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I also run my R4511 on a 15 amp circuit in the garage. The garage fluoroscent lights and few other household lights are also on the same circuit and so far the breaker hasn't tripped. I haven't ripped 12/4 rock maple on it, but i have ripped 3/4" hardwood, plywood, etc with a non-thin kerf blade. I did notice couple of times that the garage lights dimmed momentarily when the saw started, but it was for less than a second.

Replacing the wiring to go from 15 amps to 20 amps is not feasible in my townhome.
 

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you pickin' up the saw used? those are hard to find.

I have the same saw and no troubles on a 15 amp breaker. Only time I have trouble is when running the dust collector and the air filtration unit and the saw. But I just run a 10g cord into the laundry room and go off the 20 amp breaker for the washing machine if I'm running a bunch of stuff.
 

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Discussion Starter · #19 ·
Nah, you can still buy these in Canada, they're 599 here though.

I was just worried because 13amps was over the 80% load rule, but I guess I was just being paranoid. I doubt the wires would get hot enough to set anything on fire anyways.
 

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I've been following this thread and one question I ask myself is how long do I really run my saw without turning it off for a bit. My answer is 10 maybe 15 minutes max. At that point I have got to start moving stuff out of the way if I need to continue.

Like said earlier I'm not an electrician but if your breaker is good what is the worst thing that can happen - trip the breaker and as long as your lights aren't on the same circuit it not that big of a deal.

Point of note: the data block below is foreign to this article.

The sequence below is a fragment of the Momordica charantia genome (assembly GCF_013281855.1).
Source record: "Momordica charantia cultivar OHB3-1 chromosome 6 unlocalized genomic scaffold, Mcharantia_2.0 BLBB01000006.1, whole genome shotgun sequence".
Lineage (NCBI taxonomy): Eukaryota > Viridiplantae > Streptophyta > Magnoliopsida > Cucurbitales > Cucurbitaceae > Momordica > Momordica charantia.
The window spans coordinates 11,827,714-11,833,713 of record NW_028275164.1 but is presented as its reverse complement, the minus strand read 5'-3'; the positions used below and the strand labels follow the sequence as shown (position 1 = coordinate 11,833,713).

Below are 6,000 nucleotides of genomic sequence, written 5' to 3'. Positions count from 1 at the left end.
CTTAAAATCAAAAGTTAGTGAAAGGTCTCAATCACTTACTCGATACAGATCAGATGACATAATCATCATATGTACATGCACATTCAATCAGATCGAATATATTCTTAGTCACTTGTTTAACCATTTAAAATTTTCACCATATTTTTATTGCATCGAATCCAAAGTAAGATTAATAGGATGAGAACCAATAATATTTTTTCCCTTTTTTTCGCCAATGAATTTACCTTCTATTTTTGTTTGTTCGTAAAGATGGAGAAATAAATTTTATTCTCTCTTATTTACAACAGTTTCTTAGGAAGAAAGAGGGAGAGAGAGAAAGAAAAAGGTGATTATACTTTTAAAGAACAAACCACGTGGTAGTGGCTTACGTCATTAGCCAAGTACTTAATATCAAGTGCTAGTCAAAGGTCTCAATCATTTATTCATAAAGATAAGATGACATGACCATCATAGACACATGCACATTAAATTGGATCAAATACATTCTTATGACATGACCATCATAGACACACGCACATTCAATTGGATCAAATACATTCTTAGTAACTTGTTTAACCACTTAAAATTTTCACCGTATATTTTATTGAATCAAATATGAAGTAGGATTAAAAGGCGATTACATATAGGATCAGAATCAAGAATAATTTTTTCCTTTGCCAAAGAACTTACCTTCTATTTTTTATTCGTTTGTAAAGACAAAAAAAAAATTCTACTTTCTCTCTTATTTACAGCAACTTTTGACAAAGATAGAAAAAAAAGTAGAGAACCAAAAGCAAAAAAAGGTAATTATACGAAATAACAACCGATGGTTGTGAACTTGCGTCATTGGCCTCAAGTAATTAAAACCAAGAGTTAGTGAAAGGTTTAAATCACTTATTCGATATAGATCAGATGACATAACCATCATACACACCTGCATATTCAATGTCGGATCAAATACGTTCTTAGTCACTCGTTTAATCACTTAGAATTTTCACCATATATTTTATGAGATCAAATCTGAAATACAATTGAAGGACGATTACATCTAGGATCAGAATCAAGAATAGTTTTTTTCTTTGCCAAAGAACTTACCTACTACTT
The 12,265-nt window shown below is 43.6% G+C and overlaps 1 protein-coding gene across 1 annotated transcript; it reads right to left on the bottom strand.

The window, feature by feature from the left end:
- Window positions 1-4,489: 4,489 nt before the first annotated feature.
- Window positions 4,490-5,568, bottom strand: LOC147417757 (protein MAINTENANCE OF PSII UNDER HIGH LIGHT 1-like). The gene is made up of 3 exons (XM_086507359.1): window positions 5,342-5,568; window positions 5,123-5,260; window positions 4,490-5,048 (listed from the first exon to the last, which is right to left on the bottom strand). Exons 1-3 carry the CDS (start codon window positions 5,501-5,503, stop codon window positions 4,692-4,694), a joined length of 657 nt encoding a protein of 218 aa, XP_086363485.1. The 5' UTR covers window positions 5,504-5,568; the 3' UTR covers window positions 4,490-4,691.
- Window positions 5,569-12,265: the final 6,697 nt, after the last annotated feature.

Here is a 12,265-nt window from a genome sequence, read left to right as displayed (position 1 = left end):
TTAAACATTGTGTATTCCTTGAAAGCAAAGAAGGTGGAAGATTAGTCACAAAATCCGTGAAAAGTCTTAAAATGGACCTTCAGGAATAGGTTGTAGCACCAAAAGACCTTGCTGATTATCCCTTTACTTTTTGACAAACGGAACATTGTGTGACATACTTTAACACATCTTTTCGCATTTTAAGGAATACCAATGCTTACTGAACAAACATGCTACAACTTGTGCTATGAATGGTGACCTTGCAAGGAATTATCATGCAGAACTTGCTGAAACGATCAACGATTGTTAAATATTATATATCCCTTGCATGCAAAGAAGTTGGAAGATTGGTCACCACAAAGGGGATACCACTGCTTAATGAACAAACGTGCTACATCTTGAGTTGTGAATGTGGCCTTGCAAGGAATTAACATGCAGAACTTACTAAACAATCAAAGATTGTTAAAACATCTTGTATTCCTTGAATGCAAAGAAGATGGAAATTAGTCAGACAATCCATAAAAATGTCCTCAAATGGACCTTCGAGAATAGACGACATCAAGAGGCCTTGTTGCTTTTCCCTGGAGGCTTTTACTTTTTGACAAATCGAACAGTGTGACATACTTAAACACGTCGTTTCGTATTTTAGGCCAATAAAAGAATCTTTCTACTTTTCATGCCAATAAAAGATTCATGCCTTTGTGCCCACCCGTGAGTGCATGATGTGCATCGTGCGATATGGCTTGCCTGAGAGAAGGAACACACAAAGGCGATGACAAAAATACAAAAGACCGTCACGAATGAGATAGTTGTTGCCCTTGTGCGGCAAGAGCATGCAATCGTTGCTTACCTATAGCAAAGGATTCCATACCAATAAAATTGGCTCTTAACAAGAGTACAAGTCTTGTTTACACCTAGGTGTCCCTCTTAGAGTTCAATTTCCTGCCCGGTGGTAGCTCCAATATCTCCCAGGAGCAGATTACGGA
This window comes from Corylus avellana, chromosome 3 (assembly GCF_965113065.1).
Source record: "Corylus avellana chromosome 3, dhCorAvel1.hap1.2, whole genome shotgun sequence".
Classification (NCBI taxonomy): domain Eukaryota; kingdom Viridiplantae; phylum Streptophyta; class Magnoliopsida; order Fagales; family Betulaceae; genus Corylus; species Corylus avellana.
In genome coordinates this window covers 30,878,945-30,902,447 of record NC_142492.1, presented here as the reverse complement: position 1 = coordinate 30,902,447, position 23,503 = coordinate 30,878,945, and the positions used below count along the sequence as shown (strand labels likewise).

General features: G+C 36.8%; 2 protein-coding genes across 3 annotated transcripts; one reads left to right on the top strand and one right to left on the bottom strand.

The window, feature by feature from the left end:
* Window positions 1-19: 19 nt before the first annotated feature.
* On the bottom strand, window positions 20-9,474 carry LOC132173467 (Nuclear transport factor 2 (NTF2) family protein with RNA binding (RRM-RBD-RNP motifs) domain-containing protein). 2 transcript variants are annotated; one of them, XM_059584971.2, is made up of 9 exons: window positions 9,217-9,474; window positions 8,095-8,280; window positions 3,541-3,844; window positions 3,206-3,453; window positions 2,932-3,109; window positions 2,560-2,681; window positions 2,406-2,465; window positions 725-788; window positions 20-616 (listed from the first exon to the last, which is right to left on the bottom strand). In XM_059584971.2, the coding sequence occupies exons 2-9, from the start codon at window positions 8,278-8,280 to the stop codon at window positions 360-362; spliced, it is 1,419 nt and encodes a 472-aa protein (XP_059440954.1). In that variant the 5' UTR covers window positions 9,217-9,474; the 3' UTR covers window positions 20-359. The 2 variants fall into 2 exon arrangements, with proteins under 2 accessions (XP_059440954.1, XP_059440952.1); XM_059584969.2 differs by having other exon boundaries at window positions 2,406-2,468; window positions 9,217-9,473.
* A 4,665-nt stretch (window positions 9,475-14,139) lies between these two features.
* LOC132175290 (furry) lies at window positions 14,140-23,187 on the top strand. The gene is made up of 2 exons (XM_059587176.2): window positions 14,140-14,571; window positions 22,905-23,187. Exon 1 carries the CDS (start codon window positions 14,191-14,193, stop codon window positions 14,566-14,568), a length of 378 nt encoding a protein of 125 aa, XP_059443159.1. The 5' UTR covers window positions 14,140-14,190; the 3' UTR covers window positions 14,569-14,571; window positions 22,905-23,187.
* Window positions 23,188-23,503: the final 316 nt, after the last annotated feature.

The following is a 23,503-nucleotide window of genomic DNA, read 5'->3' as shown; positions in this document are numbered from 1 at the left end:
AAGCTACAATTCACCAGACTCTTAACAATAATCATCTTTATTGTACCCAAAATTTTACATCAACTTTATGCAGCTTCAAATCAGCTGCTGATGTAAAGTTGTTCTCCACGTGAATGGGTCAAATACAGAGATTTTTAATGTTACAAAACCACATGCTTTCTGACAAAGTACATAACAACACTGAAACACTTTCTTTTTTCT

Now you might have a bigger problem if your wife's TV and DVR are on the same circuit and then there is hell to pay. Been there done that! My air compressor was on the same 15amp circuit as the living room and the utility room. I didn't have a problem until the air compressor and the freezer compressor kicked on at the same time she was watching the TV. - this scenario was the capitalistic for the 100 amp sub-panel.

I mentioned my sub-panel earlier maybe I should give a little more details on what I did because it wasn't that difficult. (And by no means is this up to code, I didn't want to deal with electrical permitting and I wanted it easily removable when I get ready to sell the house.)

Anyway, Lowe's carries a Workshop Load Center it comes with 100amp main, a couple of 40 amp double pole breakers and probably 4 - 20 amp single pole breakers - I don't remember the price but it was less than $100. It can be surface mounted or recessed mounted. I mounted my to the end of my work table and ran 4 - 110amp wires (2 hots, 1 neutral, 1 ground) to the main panel about foot above the top other new box.

I had an open space in the main panel so I installed 100 amp breaker and wired it to the new sub panel's 100 amp main. I can flip either of the 100 amp breakers to kill the sub panel.

I started coming off of the new box with individual circuits first was my TS. Next, I mounted a 15 amp 48" 12 outlet strip to front of my work table and put it on a 15 amp breaker. My drill press, jointer, bandsaw, and dust collector will also have dedicated circuits when I'm finished.

The only drywall I had to remove was actually the drywall mud (3/4" x 4") along the bottom of the main panel to feed the wires out to the new sub panel.